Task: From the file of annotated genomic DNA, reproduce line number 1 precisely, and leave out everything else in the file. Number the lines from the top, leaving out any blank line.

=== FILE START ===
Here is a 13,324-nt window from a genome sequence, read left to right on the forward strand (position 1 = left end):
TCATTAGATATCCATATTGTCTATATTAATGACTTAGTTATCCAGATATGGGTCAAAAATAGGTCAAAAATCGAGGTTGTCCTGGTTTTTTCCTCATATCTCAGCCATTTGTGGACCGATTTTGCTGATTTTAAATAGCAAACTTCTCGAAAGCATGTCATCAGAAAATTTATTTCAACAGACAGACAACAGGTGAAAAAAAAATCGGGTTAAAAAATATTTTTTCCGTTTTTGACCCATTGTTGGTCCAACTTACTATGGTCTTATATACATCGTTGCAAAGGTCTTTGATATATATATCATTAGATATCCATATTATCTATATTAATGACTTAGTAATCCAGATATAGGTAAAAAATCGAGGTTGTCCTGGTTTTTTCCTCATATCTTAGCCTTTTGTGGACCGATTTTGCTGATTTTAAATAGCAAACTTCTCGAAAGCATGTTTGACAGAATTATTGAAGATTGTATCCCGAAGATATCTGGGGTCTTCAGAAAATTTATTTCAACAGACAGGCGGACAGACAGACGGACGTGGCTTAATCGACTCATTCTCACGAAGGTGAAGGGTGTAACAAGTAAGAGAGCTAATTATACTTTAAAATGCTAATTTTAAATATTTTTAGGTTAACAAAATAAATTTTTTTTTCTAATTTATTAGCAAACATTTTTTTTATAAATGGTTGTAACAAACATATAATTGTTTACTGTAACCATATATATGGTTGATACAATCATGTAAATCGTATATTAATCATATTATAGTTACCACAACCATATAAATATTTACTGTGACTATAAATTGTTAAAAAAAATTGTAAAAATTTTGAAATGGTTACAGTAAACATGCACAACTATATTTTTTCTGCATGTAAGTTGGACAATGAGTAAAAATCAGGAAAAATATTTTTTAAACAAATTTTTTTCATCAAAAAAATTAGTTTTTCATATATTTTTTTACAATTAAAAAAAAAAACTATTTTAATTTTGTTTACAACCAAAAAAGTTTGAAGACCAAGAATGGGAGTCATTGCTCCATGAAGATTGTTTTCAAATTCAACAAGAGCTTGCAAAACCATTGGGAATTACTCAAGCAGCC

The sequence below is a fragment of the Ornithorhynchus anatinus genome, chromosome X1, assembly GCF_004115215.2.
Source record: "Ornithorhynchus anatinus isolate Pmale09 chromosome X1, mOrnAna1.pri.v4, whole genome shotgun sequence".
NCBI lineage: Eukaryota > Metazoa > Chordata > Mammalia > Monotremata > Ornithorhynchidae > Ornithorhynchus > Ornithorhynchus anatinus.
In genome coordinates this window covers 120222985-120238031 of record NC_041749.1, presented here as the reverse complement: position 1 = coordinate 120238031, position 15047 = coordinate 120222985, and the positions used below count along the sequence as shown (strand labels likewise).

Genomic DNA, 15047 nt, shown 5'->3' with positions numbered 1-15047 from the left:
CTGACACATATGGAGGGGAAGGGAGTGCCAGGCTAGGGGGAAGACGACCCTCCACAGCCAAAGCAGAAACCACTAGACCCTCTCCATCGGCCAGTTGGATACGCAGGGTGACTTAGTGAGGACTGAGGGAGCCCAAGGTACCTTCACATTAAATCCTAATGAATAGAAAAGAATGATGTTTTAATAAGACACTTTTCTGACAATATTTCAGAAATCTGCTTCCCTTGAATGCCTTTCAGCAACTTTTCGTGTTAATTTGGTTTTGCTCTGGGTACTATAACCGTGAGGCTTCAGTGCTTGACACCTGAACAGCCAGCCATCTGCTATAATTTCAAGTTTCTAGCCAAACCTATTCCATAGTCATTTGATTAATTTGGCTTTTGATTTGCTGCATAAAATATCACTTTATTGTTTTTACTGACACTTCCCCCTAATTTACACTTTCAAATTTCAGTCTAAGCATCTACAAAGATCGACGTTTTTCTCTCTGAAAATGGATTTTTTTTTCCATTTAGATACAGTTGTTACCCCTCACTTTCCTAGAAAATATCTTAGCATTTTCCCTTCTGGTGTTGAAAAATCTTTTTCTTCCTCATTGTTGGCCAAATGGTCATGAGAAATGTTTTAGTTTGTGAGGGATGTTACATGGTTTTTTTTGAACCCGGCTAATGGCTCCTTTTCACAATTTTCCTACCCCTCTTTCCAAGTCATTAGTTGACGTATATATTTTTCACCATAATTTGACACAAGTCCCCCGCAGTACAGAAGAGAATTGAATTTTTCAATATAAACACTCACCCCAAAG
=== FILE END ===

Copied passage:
Here is a 13,324-nt window from a genome sequence, read left to right on the forward strand (position 1 = left end):